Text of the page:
will be over Vermont Wednesday morning and move eastward out of
the area during the day. Will remain a bit showery through the
day though, as upper level trough still remains over the north
country and shortwave energy rotating through base of trough
continues but deepest low and mid level moisture moves out of
our area. Temperatures on Wednesday will be very close to
seasonal normals, mainly reaching the lower 60s. Temperatures
will remain pretty mild overnight with clouds still remaining
and some scattered light showers possible, lows mainly ranging
through the 40s to around 50.

&&

.LONG TERM /THURSDAY THROUGH MONDAY/...
As of 319 PM EDT Monday...Weather will remain somewhat
unsettled through much of the long term portion of the forecast
as upper level trough will be very stubborn to push eastward. It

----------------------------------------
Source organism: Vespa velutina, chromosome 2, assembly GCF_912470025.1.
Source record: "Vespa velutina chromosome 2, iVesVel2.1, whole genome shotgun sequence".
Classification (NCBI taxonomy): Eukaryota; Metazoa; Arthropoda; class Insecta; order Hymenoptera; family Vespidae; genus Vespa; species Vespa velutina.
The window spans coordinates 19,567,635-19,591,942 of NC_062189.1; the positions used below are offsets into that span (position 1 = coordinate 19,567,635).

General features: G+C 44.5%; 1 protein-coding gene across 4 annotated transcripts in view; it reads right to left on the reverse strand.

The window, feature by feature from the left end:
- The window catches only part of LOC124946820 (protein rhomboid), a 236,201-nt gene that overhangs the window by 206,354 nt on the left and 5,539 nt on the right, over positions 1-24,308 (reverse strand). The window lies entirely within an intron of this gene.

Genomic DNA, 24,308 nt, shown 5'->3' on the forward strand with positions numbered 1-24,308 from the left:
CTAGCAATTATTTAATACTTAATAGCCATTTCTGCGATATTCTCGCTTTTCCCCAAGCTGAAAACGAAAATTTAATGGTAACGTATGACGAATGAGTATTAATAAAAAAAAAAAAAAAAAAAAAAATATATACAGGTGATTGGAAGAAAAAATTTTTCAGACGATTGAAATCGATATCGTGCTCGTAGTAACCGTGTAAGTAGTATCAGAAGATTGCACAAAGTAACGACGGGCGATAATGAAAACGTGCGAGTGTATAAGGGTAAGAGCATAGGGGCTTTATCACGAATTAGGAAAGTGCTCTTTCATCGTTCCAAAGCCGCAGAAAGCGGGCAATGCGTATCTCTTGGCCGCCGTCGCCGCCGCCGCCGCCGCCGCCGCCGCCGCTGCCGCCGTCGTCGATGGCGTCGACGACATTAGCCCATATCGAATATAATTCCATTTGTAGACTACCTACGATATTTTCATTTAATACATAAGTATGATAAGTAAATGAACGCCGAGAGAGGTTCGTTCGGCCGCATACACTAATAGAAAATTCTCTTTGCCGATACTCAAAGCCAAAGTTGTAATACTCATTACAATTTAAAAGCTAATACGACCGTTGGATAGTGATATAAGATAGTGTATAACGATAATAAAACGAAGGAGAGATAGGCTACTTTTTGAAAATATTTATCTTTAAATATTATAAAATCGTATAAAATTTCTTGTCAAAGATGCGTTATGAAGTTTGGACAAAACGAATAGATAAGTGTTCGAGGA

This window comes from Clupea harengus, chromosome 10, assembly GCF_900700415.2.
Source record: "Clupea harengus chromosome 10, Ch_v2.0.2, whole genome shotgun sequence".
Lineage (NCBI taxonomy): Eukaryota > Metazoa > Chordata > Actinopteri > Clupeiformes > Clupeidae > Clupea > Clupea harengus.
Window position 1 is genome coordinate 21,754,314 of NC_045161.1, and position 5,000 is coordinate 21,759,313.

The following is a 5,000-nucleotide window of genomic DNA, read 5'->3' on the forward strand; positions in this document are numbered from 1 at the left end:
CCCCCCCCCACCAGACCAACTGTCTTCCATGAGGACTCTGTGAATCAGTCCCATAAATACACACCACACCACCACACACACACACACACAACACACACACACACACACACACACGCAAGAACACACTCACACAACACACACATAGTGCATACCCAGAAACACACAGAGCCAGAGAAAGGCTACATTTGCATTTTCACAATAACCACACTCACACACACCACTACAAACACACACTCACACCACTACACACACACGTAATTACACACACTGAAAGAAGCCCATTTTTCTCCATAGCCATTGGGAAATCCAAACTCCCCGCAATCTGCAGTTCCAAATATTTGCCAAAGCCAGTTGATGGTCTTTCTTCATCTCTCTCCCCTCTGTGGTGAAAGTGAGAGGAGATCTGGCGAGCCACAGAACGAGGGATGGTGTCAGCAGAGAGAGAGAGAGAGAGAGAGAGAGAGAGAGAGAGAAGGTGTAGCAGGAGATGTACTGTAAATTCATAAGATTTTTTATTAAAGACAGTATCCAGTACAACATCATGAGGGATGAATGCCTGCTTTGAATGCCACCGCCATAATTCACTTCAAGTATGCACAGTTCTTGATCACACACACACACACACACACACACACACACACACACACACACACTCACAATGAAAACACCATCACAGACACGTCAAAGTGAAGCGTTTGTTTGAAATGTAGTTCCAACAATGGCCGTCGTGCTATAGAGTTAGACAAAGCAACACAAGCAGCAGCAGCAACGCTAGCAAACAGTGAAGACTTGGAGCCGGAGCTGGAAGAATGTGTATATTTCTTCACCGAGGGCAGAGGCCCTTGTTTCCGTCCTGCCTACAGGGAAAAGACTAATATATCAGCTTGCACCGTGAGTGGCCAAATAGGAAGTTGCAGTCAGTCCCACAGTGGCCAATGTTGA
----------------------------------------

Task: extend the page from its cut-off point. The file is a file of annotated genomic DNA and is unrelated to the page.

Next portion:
does finally flatten out towards the beginning of next week. We
start to see cooler air aloft moving into the region on Friday
associated with large upper trough becoming established. This
should lead to instability driven showers and forecast soundings
for Friday show dry adiabatic lapse rates to at least 600
millibars indicating instability will be sufficient for
convective showers. Warming aloft going into the weekend along
with drying of the air mass suggests convective precipitation
threat becomes limited and have either dry conditions or a
slight chance of showers. Temperatures over the weekend should
be a few degrees below normal for this time of year. ECMWF and
Canadian models continue to hang onto solution showing yet
another wave lift up across our area in the Saturday timeframe,
but they`re sort of alone on this feature. Something to keep an
eye on though.

&&

.AVIATION /00Z TUESDAY THROUGH SATURDAY/...
Through 00Z Wednesday...VFR conditions are expected at all
terminals through the overnight hours, with cigs lowering to
MVFR after 12z Tuesday morning as a cold front approaches from
the west. Currently, there is mostly clear skies across the
North Country, though few mid-level clouds (4,000-6,000 ft AGL)
are lingering along the higher terrain. South winds will remain
light (5-10 knots) through 06z, after which time southerly winds
will increase to 10-15 knots. Stronger south/southwest flow
aloft will lead to a period of LLWS up to 40 kts at